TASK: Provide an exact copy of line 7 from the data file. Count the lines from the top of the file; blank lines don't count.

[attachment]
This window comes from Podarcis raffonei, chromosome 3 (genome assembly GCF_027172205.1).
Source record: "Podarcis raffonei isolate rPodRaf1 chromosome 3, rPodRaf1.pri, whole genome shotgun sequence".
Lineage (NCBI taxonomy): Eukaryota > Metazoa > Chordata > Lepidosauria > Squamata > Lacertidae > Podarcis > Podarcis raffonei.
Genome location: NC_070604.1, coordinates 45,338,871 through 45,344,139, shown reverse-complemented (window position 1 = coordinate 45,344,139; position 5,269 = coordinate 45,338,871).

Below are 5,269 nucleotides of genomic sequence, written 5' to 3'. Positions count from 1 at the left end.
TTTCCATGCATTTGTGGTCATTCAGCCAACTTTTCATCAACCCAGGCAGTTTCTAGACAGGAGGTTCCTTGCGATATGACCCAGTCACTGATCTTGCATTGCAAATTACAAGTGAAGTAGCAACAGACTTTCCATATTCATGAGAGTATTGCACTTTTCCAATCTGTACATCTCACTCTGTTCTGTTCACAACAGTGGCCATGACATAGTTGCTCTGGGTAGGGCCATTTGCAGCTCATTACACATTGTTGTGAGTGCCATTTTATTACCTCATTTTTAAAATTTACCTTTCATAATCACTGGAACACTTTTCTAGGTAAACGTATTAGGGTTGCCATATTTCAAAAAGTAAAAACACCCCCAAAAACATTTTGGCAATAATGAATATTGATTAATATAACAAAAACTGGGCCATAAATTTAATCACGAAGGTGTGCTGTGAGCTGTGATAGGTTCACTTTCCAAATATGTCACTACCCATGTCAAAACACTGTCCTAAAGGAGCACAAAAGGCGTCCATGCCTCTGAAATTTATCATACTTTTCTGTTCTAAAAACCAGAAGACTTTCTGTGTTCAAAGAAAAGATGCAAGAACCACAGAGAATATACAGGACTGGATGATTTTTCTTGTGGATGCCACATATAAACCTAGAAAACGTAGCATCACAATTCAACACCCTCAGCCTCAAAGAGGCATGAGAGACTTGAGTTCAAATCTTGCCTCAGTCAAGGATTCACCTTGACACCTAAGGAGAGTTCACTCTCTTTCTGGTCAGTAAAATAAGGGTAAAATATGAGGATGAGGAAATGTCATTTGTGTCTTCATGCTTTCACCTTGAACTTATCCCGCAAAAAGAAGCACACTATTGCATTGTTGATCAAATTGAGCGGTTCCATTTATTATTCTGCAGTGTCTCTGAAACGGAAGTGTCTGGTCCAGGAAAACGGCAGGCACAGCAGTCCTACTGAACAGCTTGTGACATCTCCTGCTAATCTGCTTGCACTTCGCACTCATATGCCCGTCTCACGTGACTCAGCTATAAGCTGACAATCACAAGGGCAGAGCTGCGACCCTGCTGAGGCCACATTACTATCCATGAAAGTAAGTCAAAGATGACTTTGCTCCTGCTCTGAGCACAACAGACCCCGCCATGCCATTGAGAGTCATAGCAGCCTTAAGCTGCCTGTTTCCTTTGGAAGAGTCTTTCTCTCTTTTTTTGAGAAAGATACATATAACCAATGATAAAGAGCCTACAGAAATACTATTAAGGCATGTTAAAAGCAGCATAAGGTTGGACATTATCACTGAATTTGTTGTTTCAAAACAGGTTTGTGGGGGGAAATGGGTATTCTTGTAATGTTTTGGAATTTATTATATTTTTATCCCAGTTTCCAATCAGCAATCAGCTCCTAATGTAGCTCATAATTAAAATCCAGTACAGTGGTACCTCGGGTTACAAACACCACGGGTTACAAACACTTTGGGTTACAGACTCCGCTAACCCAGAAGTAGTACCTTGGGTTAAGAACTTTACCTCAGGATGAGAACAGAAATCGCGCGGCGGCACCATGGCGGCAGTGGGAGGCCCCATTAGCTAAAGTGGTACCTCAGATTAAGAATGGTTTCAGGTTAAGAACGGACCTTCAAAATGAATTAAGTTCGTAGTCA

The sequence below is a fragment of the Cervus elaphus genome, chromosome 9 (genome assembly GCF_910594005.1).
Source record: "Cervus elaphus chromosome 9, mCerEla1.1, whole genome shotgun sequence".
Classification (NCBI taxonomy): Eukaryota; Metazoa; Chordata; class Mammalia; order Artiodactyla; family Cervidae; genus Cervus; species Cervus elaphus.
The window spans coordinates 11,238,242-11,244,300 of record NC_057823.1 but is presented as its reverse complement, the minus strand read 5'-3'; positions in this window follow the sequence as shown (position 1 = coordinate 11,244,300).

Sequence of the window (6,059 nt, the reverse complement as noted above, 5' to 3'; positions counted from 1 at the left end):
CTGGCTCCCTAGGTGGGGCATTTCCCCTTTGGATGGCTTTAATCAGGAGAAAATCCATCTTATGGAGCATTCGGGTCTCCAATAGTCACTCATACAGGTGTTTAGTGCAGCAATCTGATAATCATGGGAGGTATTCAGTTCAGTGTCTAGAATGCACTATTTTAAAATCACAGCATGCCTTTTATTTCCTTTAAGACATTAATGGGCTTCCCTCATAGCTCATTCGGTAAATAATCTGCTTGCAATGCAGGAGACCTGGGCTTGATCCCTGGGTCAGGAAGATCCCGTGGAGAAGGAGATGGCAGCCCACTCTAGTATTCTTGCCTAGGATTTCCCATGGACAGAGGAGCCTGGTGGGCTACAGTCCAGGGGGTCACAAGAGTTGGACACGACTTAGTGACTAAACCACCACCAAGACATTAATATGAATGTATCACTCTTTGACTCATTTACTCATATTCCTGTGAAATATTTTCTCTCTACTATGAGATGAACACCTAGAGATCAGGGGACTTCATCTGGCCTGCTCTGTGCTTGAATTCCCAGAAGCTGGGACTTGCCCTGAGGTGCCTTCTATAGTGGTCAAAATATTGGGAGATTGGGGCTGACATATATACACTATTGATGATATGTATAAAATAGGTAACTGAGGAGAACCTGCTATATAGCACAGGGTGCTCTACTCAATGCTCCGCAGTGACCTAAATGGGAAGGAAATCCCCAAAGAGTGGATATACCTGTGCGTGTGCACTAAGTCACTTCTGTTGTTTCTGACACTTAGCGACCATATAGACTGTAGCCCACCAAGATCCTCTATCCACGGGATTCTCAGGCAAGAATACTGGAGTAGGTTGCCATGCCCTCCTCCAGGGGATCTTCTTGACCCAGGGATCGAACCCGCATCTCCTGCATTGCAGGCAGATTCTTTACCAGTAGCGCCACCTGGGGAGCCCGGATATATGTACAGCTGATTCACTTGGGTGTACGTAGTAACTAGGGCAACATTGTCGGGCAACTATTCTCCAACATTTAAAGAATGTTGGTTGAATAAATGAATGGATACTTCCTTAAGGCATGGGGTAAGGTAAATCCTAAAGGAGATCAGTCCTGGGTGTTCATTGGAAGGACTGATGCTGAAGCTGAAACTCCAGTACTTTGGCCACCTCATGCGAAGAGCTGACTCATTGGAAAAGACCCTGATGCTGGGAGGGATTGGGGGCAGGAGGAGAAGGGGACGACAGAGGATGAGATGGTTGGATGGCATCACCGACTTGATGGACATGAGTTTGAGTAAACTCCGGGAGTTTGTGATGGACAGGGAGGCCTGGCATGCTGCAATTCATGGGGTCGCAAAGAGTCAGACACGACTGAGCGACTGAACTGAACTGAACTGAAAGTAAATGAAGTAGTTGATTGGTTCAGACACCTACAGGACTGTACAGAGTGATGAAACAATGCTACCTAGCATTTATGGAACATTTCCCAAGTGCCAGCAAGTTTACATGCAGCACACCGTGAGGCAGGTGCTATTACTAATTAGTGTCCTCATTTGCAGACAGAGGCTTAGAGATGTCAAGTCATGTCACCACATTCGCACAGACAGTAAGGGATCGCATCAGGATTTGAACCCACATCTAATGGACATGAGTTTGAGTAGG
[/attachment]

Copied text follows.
The sequence below is a fragment of the Cervus elaphus genome, chromosome 9 (genome assembly GCF_910594005.1).